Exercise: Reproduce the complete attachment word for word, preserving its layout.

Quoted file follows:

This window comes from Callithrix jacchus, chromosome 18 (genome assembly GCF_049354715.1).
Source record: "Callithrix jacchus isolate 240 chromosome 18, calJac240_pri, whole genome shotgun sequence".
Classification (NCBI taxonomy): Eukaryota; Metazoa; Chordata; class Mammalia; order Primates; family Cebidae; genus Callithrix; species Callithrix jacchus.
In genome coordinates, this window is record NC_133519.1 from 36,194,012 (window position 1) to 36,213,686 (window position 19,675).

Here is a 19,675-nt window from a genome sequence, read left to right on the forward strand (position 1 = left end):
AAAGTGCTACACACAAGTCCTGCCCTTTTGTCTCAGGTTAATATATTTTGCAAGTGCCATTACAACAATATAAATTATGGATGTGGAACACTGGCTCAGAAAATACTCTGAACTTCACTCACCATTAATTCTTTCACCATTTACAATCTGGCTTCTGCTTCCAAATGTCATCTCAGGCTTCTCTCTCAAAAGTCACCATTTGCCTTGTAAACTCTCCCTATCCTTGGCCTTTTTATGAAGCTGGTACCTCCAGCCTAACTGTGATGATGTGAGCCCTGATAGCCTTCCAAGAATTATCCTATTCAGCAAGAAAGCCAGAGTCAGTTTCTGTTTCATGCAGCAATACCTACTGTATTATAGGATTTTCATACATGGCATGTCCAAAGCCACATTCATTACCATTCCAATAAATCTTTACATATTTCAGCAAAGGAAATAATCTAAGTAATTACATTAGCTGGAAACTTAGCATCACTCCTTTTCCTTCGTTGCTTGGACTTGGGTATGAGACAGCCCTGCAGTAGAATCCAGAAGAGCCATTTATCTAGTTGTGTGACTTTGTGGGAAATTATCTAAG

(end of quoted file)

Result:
This window comes from Callithrix jacchus, chromosome 18 (genome assembly GCF_049354715.1).
Source record: "Callithrix jacchus isolate 240 chromosome 18, calJac240_pri, whole genome shotgun sequence".
Classification (NCBI taxonomy): Eukaryota; Metazoa; Chordata; class Mammalia; order Primates; family Cebidae; genus Callithrix; species Callithrix jacchus.
In genome coordinates, this window is record NC_133519.1 from 36,194,012 (window position 1) to 36,213,686 (window position 19,675).

Here is a 19,675-nt window from a genome sequence, read left to right on the forward strand (position 1 = left end):
AAAGTGCTACACACAAGTCCTGCCCTTTTGTCTCAGGTTAATATATTTTGCAAGTGCCATTACAACAATATAAATTATGGATGTGGAACACTGGCTCAGAAAATACTCTGAACTTCACTCACCATTAATTCTTTCACCATTTACAATCTGGCTTCTGCTTCCAAATGTCATCTCAGGCTTCTCTCTCAAAAGTCACCATTTGCCTTGTAAACTCTCCCTATCCTTGGCCTTTTTATGAAGCTGGTACCTCCAGCCTAACTGTGATGATGTGAGCCCTGATAGCCTTCCAAGAATTATCCTATTCAGCAAGAAAGCCAGAGTCAGTTTCTGTTTCATGCAGCAATACCTACTGTATTATAGGATTTTCATACATGGCATGTCCAAAGCCACATTCATTACCATTCCAATAAATCTTTACATATTTCAGCAAAGGAAATAATCTAAGTAATTACATTAGCTGGAAACTTAGCATCACTCCTTTTCCTTCGTTGCTTGGACTTGGGTATGAGACAGCCCTGCAGTAGAATCCAGAAGAGCCATTTATCTAGTTGTGTGACTTTGTGGGAAATTATCTAAG